Earlier this week, one of my favorites yoga instructors, Jade Alectra, posted an Instastory of a book called, The Book of Questions. She had screenshot one of the questions inside of this book with a poll giving two options: yes or no, so you could give your answer.
The question? “If you were handed an envelope with the date of your death inside, and you knew you could do nothing to alter your fate, would you look?”
Before you read on — answer the question for yourself.
In all transparency, I answered “no” on her poll. I wouldn’t look. I wouldn’t want to know. I wouldn’t want to live confined to a timeline, anxiously anticipating my own death. I wouldn’t want to live with a countdown of this-many-days-until-I’m-gone. Or so I thought.
The day after Jade posted this to her Instastory, she made an Instagram post about her answer to the question. In this post, she explained that her answer to the question was “yes” — and she explained why. She describes death as being “the deepest, quickest, clearest awakening from the bullshit you think matters.” She talks of how knowing the date of your death would keep you from the disillusionment of having all of the time in the world to complete the things you want to complete in this life. She speaks of treating the next year of her life as if it is the last year of her life— executing more and shifting more towards what matters. Jade also mentions an “imaginary wait pile” — to which she refers the place we put things that may be too daunting to attempt in the now. She talks of how dying without putting her book into the world pains her to even imagine.
This post More Help ripped my heart wide open. It completely changed my answer. I have read the post over and over again. I, without a doubt, would look. I would want to see and know the date of my own death. It would allow me to put into perspective how much time I really have left to do the things I want to do. Buddha said, “The trouble is, you think you have time.” I think it is fair to say most of us are in this disillusioned, hopeful state that we will live until we are old and gray and our days may feel infinite as we peer down a long, imaginary road of 20, 30, 40, 50+ years left of life.
Reading Jade’s post, I was reminded of a phrase from Crazy Horse, the Sioux Lakota Indian leader. He is remembered saying, “Hoka Hey, today is a good day to die!” to his Sioux Lakota tribe as they fought General Custer. Aubrey Marcus, human optimization expert and one of my favorite podcasters, speaks of “Hoka Hey” often. In one podcast episode, Aubrey talks about how he strives to live in a way that when his day to leave this earth comes, he will be able to say “Hoka Hey” and truly feel it is a good day to die; knowing he lived fully each day and did what he came to this Earth to do. He says before that day comes, there is still so much of his medicine that he needs to give to the world (by his medicine he is speaking of healing he can provide that he doesn’t want to take to the grave with him).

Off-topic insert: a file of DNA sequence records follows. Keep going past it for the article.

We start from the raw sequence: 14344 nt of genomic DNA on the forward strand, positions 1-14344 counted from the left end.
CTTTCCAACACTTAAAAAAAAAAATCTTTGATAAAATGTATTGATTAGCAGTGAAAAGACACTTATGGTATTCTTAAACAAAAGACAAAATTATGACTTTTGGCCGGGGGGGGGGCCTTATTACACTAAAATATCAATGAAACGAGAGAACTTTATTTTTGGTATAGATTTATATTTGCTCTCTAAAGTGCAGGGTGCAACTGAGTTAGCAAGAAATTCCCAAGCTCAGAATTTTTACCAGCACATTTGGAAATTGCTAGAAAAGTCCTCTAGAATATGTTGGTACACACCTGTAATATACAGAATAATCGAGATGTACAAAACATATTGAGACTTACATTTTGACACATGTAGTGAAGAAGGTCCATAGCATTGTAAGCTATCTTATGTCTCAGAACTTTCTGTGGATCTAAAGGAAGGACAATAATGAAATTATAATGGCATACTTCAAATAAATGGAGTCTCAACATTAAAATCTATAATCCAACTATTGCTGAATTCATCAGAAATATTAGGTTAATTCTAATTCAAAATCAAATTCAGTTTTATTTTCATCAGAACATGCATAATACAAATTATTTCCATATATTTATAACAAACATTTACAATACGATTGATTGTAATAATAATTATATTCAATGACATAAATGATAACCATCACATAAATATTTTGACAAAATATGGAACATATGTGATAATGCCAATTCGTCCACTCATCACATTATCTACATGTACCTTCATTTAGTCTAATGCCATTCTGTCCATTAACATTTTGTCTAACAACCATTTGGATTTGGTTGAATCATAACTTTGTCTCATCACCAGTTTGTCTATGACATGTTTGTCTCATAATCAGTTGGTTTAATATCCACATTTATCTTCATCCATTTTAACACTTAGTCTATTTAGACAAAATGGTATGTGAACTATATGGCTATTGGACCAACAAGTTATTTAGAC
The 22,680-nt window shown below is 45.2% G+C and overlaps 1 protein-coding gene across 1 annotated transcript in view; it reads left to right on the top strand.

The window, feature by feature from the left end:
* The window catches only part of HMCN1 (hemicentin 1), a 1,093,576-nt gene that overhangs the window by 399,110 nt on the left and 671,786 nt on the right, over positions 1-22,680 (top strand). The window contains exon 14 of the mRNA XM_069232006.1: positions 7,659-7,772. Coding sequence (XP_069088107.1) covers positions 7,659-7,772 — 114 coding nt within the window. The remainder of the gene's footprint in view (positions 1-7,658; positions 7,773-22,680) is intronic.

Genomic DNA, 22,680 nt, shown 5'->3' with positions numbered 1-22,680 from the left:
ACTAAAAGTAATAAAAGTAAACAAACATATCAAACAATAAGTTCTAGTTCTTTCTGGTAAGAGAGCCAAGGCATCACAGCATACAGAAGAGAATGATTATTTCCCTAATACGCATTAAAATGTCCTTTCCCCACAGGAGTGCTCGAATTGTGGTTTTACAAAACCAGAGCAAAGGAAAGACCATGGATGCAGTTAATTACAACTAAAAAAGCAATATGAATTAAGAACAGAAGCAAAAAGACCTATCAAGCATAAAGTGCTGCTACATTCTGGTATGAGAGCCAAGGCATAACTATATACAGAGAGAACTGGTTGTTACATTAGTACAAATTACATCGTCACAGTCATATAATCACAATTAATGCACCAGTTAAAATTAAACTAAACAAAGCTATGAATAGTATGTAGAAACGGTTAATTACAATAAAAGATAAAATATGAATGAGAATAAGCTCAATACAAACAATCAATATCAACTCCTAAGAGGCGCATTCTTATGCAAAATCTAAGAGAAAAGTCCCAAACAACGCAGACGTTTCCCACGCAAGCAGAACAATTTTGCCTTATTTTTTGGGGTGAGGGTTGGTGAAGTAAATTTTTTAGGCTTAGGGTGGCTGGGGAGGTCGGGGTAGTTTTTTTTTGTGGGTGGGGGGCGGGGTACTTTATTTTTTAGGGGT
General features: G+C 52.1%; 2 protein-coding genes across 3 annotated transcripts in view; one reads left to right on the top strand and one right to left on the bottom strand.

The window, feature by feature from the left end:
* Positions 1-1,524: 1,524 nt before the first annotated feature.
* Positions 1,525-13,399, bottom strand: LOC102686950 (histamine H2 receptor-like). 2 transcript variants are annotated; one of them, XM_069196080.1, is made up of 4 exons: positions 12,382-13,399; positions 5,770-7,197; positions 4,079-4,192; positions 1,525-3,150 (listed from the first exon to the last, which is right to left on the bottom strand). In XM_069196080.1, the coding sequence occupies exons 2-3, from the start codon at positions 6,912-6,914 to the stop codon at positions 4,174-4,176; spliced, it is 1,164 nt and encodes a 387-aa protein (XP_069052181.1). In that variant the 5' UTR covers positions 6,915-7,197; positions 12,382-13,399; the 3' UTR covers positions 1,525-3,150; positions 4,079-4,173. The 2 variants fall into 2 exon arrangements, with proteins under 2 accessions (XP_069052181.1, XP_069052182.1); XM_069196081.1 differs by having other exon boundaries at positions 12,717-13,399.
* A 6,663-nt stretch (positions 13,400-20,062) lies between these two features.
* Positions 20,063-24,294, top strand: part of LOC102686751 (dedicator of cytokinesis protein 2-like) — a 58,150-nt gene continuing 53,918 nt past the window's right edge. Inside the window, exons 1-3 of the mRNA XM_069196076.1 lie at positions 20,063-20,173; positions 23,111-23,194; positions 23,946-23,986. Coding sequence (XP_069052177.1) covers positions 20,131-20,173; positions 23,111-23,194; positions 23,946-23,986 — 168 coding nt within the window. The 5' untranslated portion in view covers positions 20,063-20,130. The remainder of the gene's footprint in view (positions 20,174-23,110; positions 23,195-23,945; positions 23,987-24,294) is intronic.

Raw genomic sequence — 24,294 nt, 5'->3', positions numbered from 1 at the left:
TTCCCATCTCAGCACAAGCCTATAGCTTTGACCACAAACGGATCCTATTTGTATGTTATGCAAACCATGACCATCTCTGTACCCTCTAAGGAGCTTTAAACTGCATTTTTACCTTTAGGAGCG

I’ll be honest, I am nowhere close to being able to comfortably say “Hoka hey, today is a good day to die.” There is so much that I still want to do in this life. This question really makes me think, “What in the hell am I waiting for?”
What if am I going to my grave in one week? One month? One year? Five years? Twenty years? Having a “wait pile” a tall as the dreams I’ve dreamed? How can I continue to push things off and shove them into a dusty, dark corner in the back of my mind for “another time” that I know damn well may never come?
Ask yourself, if you were to die next year, would you be okay with not writing that book? Not telling that person you love them? Not taking that trip? Not leaving that job? Not marrying that person? Not moving to that city? Not taking that chance? Not chasing that dream?
If you knew you only had one year left… what would you do differently? Would you stop to watch more sunsets? Walk more slowly? Stop and smell the roses? Relish in those slow mornings with a hot cup of coffee? Eat that cupcake? Start that business? Create that podcast? Paint more? Feel more? Love more? Would you call your parents more? Spend more time with your friends?
If you knew you only had one year left… would you still care about expensive clothes? Or cars? Or Instagram followers? Would the opinions of other’s still carry so much weight? Would you still base your decision’s off of the expectations that other’s have placed on you? Or would you finally let your heart lead the way?
Now, let me ask you again — “If you were handed an envelope with the date of your death inside, and you knew you could do nothing to alter your fate, would you look?“